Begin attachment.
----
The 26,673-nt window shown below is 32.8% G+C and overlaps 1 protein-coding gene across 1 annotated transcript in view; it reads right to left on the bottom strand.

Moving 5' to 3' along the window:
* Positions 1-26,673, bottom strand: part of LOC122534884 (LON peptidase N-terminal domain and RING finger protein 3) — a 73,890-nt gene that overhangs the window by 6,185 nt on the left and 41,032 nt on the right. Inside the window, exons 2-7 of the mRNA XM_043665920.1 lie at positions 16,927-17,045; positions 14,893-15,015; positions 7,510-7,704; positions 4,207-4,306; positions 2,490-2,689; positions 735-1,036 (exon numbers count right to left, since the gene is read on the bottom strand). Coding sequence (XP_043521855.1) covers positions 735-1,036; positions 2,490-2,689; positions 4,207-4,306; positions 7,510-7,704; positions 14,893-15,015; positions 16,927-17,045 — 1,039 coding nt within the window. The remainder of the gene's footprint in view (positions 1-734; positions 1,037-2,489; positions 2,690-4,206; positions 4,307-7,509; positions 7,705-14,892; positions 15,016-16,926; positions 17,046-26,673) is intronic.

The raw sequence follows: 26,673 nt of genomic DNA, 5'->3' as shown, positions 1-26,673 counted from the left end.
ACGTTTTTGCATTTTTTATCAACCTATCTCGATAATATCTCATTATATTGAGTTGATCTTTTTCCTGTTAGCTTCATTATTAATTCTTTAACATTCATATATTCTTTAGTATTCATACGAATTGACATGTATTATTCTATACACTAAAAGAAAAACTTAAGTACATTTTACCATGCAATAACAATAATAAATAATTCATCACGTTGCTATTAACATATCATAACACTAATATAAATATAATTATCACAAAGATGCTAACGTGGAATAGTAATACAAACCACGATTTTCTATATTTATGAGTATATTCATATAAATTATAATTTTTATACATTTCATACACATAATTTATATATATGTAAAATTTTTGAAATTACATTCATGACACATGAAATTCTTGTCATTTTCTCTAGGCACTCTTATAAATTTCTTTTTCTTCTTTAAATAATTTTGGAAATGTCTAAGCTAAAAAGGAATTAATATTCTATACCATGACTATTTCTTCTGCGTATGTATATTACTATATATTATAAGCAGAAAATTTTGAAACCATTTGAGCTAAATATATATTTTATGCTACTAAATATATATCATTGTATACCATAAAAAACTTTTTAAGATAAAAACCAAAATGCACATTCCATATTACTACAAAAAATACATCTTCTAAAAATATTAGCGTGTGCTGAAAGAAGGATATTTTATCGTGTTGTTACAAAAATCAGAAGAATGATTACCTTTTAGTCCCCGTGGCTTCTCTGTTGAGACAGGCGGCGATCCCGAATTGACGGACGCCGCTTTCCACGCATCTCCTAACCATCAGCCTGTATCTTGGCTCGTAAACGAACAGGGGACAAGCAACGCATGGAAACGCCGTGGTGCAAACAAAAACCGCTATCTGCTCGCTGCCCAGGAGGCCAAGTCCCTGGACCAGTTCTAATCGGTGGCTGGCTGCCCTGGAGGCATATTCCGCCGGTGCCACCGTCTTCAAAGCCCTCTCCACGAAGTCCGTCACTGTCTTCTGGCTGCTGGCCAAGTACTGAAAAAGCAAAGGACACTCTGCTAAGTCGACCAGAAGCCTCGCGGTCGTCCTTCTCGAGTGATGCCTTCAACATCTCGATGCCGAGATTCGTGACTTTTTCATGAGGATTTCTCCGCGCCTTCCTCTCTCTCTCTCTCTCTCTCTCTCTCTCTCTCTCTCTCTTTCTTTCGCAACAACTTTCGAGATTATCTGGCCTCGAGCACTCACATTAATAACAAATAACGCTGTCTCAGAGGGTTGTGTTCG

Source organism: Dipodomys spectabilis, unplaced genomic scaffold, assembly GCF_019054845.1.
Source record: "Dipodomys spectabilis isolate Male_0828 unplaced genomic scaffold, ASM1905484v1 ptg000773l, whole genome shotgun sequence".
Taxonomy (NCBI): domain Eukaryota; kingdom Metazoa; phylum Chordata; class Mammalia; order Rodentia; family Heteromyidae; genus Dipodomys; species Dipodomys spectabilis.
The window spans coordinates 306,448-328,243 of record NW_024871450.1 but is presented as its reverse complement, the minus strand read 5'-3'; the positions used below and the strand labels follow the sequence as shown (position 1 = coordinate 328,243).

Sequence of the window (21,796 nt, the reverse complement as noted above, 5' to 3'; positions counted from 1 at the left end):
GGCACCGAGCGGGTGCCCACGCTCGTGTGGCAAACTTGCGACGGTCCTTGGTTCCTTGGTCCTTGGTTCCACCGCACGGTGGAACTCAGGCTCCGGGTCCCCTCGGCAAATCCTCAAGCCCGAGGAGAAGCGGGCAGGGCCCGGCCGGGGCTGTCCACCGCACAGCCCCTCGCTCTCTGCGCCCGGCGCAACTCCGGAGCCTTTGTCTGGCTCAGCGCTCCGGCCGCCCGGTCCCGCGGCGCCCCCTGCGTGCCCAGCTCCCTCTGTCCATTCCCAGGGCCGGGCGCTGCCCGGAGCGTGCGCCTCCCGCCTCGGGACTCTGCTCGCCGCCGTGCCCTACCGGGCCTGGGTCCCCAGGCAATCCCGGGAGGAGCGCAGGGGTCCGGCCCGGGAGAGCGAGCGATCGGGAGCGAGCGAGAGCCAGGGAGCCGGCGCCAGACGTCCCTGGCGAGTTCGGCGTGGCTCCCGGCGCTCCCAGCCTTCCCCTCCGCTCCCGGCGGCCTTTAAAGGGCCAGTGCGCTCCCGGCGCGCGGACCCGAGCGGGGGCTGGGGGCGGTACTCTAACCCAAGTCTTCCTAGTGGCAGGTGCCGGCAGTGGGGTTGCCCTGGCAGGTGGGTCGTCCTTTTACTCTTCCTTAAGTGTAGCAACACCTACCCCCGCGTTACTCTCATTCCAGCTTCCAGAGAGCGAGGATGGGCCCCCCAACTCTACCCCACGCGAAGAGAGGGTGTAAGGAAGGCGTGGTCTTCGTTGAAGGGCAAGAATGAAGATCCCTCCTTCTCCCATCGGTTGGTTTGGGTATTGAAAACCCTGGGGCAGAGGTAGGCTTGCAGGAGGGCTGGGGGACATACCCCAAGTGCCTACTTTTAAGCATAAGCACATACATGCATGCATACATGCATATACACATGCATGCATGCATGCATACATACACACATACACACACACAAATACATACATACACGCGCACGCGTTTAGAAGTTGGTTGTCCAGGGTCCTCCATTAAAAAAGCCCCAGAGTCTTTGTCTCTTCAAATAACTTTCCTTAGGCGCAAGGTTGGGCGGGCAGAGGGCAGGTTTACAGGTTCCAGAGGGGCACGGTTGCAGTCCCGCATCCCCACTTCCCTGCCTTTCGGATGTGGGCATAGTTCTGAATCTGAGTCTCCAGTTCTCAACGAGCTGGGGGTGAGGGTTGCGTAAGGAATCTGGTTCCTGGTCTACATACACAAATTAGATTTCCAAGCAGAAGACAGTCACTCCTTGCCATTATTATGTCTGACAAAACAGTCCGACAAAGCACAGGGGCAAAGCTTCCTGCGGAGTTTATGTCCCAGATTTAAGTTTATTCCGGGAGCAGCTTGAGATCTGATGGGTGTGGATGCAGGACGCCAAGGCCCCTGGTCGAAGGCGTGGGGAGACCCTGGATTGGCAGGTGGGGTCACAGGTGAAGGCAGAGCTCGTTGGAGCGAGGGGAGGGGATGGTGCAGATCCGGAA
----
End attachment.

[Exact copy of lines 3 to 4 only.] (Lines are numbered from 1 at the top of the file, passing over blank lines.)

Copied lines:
* Positions 1-26,673, bottom strand: part of LOC122534884 (LON peptidase N-terminal domain and RING finger protein 3) — a 73,890-nt gene that overhangs the window by 6,185 nt on the left and 41,032 nt on the right. Inside the window, exons 2-7 of the mRNA XM_043665920.1 lie at positions 16,927-17,045; positions 14,893-15,015; positions 7,510-7,704; positions 4,207-4,306; positions 2,490-2,689; positions 735-1,036 (exon numbers count right to left, since the gene is read on the bottom strand). Coding sequence (XP_043521855.1) covers positions 735-1,036; positions 2,490-2,689; positions 4,207-4,306; positions 7,510-7,704; positions 14,893-15,015; positions 16,927-17,045 — 1,039 coding nt within the window. The remainder of the gene's footprint in view (positions 1-734; positions 1,037-2,489; positions 2,690-4,206; positions 4,307-7,509; positions 7,705-14,892; positions 15,016-16,926; positions 17,046-26,673) is intronic.

The raw sequence follows: 26,673 nt of genomic DNA, 5'->3' as shown, positions 1-26,673 counted from the left end.